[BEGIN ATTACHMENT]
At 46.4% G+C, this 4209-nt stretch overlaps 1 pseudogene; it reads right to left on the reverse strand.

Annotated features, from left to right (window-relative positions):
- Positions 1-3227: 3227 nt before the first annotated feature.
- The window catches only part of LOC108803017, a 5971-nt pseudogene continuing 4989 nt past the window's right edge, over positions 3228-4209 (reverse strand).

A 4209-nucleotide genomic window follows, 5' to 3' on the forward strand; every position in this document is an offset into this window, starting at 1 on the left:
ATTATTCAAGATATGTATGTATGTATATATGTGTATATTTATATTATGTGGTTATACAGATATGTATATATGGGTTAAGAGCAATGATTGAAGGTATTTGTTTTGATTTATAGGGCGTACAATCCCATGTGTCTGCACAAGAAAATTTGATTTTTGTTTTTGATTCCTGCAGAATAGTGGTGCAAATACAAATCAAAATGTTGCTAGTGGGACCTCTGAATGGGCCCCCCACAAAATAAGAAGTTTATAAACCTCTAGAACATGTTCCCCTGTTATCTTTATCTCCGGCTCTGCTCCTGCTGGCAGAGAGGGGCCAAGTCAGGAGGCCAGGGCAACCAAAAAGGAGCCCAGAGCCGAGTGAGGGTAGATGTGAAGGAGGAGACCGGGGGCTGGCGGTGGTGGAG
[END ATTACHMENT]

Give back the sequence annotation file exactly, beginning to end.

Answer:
At 46.4% G+C, this 4209-nt stretch overlaps 1 pseudogene; it reads right to left on the reverse strand.

Annotated features, from left to right (window-relative positions):
- Positions 1-3227: 3227 nt before the first annotated feature.
- The window catches only part of LOC108803017, a 5971-nt pseudogene continuing 4989 nt past the window's right edge, over positions 3228-4209 (reverse strand).

A 4209-nucleotide genomic window follows, 5' to 3' on the forward strand; every position in this document is an offset into this window, starting at 1 on the left:
ATTATTCAAGATATGTATGTATGTATATATGTGTATATTTATATTATGTGGTTATACAGATATGTATATATGGGTTAAGAGCAATGATTGAAGGTATTTGTTTTGATTTATAGGGCGTACAATCCCATGTGTCTGCACAAGAAAATTTGATTTTTGTTTTTGATTCCTGCAGAATAGTGGTGCAAATACAAATCAAAATGTTGCTAGTGGGACCTCTGAATGGGCCCCCCACAAAATAAGAAGTTTATAAACCTCTAGAACATGTTCCCCTGTTATCTTTATCTCCGGCTCTGCTCCTGCTGGCAGAGAGGGGCCAAGTCAGGAGGCCAGGGCAACCAAAAAGGAGCCCAGAGCCGAGTGAGGGTAGATGTGAAGGAGGAGACCGGGGGCTGGCGGTGGTGGAG